My questions were answered swiftly.

That led me to the research process.

The content research kicked off

Was the research a walkover?

I wished I can tell you it was.

But it was the opposite despite having years of writing and freelancing experience behind me.

To be candid, the assigned topic was not so easy.

But I’ve inculcated the habit of sticking to my goals until I achieve them.

And my ultimate goal is to always deliver pure gold to every single client.

The first draft of the content was eventually delivered within three days.

Be open to revisions but be firm

The client had earlier asked how many revisions I am open to.

I mentioned my SEO content ghostwriting services come with 2-3 revisions.

My experience in freelance marketplaces informed this response.

There was a time I offered unlimited revisions for my writing gigs.

Some clients took undue advantage of this offer to send endless revisions.

Most of these are not even revisions per se.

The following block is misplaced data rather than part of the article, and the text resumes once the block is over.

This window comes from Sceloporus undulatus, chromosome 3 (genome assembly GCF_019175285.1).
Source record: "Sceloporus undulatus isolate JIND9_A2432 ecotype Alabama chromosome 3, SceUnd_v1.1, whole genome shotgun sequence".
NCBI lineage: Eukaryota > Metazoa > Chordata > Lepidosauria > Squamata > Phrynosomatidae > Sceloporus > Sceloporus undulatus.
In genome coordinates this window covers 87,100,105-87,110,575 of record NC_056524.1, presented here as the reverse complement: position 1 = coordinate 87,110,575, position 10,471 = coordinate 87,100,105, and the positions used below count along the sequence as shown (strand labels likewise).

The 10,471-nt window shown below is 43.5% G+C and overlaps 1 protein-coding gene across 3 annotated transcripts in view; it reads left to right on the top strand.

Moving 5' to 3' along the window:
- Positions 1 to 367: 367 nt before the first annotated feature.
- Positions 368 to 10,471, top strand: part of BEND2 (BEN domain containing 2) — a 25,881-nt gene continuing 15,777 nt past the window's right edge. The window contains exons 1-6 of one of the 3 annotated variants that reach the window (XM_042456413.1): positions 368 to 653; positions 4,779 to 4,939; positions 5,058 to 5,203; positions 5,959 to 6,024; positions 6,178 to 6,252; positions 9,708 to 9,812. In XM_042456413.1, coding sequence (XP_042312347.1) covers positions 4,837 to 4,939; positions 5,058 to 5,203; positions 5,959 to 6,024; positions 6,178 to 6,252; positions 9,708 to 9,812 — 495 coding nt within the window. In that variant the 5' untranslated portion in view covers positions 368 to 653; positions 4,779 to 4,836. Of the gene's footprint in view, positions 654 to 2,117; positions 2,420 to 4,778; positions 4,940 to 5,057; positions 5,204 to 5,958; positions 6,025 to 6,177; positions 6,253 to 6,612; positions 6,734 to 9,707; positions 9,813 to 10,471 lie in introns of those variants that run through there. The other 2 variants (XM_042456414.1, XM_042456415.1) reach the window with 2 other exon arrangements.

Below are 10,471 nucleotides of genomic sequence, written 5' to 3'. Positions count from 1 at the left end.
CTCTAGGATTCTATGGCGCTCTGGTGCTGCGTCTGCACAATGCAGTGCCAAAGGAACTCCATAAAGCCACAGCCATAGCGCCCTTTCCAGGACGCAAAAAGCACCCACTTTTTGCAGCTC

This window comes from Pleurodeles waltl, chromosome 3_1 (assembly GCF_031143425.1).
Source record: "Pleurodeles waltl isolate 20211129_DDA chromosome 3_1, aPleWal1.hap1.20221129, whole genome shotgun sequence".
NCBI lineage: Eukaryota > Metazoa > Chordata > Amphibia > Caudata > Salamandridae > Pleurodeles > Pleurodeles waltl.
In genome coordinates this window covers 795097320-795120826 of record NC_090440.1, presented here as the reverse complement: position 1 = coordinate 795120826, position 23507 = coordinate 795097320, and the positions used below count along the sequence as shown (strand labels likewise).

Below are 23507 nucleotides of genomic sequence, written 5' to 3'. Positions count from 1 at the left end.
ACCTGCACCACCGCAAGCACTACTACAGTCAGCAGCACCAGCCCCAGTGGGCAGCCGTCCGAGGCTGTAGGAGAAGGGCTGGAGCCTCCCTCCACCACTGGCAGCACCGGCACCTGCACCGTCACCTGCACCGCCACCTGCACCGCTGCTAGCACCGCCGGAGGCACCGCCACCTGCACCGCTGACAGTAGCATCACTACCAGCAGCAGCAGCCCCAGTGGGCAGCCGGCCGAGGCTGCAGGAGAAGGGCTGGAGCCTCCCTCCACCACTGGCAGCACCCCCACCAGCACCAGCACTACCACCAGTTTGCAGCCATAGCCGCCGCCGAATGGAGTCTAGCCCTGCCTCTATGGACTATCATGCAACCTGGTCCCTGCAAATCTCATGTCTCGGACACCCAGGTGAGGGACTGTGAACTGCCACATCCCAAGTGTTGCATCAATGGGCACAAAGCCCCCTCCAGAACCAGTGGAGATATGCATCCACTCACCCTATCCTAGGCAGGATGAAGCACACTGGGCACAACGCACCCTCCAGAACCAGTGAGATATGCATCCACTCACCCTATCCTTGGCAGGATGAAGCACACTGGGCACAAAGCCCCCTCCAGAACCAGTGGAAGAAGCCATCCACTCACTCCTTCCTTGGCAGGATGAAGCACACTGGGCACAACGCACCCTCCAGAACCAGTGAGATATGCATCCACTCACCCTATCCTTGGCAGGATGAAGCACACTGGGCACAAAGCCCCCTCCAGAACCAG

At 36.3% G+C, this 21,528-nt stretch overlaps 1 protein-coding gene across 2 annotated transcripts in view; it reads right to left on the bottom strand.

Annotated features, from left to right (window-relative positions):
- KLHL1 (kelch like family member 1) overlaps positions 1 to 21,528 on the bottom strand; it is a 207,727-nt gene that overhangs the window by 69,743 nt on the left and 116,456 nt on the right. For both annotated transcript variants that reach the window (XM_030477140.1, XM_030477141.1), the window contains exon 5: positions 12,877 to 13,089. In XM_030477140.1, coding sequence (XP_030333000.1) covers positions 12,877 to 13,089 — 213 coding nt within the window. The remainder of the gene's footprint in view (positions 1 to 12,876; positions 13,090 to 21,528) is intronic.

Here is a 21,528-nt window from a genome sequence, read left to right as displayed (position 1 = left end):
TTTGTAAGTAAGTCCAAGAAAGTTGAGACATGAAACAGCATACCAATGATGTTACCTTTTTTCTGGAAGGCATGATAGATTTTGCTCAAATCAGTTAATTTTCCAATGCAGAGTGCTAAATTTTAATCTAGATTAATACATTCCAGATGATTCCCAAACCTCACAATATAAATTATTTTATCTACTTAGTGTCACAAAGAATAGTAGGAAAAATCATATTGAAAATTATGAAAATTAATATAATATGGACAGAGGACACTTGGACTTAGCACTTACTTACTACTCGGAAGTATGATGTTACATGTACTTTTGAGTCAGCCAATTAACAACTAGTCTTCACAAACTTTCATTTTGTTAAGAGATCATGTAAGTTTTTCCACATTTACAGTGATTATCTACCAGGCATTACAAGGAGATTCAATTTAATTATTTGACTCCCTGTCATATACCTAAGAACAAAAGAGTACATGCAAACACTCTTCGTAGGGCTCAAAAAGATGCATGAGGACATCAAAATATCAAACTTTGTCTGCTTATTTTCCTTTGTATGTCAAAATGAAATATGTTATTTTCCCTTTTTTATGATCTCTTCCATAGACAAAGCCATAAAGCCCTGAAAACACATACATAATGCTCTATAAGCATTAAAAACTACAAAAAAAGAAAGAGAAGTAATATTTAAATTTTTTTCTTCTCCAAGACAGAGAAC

They are additions here and there, which can bump up 500 words content to 700 or 1000 words.

That’s like playing smart to get more by paying less.

So, I had to take the bull by the horn by specifying the number of revisions I offer.

When the client returned the first draft for revision, one of the requests was to add new twists here and there.

At this point, I knew this could no longer be a free sample.

It must be a paid sample.

I told the client that I’m willing to effect the changes requested, but what would be my remuneration?

The response was that I could proceed to work on the content following the suggestions given.

And on the remuneration part, he told me the rates would be as agreed before: $200 for 1000 words.

I heaved a sigh of relief and was fired on to move on with the project.

We ended up with an in-depth research article that goes a little bit over 3500 words in the long run.

For the first time, the invoice was requested, and I earned 20 cents per word as an IT content writer.

Not only that, I earned over $700 from a single IT blog post.

I’d earned $750 from a single copywriting gig on Fiverr.

But it was for hundreds of product descriptions. It literally took me weeks to complete the gig.

Besides, I ended up getting only $600 after Fiverr deducted their 20 percent commission.

But here, the entire $704 is mine to keep.